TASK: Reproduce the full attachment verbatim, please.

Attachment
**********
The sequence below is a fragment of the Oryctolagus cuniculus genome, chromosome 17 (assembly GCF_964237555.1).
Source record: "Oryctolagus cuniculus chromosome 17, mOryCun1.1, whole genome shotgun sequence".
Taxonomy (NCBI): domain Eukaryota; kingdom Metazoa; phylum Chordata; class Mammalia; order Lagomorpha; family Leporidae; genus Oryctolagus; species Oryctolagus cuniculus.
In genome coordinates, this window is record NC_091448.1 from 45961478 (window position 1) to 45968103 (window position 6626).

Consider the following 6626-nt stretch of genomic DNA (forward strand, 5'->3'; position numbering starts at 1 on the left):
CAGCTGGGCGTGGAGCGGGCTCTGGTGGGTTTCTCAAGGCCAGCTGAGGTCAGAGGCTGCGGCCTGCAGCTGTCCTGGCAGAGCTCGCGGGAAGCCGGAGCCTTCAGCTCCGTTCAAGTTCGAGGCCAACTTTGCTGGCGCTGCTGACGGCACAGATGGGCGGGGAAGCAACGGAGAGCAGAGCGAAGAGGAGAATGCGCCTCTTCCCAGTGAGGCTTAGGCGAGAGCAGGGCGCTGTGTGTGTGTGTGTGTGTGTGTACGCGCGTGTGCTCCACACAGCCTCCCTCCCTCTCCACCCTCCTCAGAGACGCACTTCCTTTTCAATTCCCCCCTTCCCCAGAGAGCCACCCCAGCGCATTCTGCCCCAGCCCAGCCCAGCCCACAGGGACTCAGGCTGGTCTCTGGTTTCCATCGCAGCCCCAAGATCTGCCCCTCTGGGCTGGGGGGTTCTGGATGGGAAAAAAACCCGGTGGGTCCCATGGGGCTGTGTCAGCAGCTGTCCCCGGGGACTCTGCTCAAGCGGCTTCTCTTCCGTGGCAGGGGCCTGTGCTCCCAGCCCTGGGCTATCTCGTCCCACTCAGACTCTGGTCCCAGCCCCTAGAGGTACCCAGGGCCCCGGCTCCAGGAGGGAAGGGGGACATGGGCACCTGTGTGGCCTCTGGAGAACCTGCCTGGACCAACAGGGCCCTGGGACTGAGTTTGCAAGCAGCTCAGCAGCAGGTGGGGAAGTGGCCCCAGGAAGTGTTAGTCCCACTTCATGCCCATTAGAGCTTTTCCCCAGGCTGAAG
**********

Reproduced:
The sequence below is a fragment of the Oryctolagus cuniculus genome, chromosome 17 (assembly GCF_964237555.1).
Source record: "Oryctolagus cuniculus chromosome 17, mOryCun1.1, whole genome shotgun sequence".
Taxonomy (NCBI): domain Eukaryota; kingdom Metazoa; phylum Chordata; class Mammalia; order Lagomorpha; family Leporidae; genus Oryctolagus; species Oryctolagus cuniculus.
In genome coordinates, this window is record NC_091448.1 from 45961478 (window position 1) to 45968103 (window position 6626).

Consider the following 6626-nt stretch of genomic DNA (forward strand, 5'->3'; position numbering starts at 1 on the left):
CAGCTGGGCGTGGAGCGGGCTCTGGTGGGTTTCTCAAGGCCAGCTGAGGTCAGAGGCTGCGGCCTGCAGCTGTCCTGGCAGAGCTCGCGGGAAGCCGGAGCCTTCAGCTCCGTTCAAGTTCGAGGCCAACTTTGCTGGCGCTGCTGACGGCACAGATGGGCGGGGAAGCAACGGAGAGCAGAGCGAAGAGGAGAATGCGCCTCTTCCCAGTGAGGCTTAGGCGAGAGCAGGGCGCTGTGTGTGTGTGTGTGTGTGTGTACGCGCGTGTGCTCCACACAGCCTCCCTCCCTCTCCACCCTCCTCAGAGACGCACTTCCTTTTCAATTCCCCCCTTCCCCAGAGAGCCACCCCAGCGCATTCTGCCCCAGCCCAGCCCAGCCCACAGGGACTCAGGCTGGTCTCTGGTTTCCATCGCAGCCCCAAGATCTGCCCCTCTGGGCTGGGGGGTTCTGGATGGGAAAAAAACCCGGTGGGTCCCATGGGGCTGTGTCAGCAGCTGTCCCCGGGGACTCTGCTCAAGCGGCTTCTCTTCCGTGGCAGGGGCCTGTGCTCCCAGCCCTGGGCTATCTCGTCCCACTCAGACTCTGGTCCCAGCCCCTAGAGGTACCCAGGGCCCCGGCTCCAGGAGGGAAGGGGGACATGGGCACCTGTGTGGCCTCTGGAGAACCTGCCTGGACCAACAGGGCCCTGGGACTGAGTTTGCAAGCAGCTCAGCAGCAGGTGGGGAAGTGGCCCCAGGAAGTGTTAGTCCCACTTCATGCCCATTAGAGCTTTTCCCCAGGCTGAAG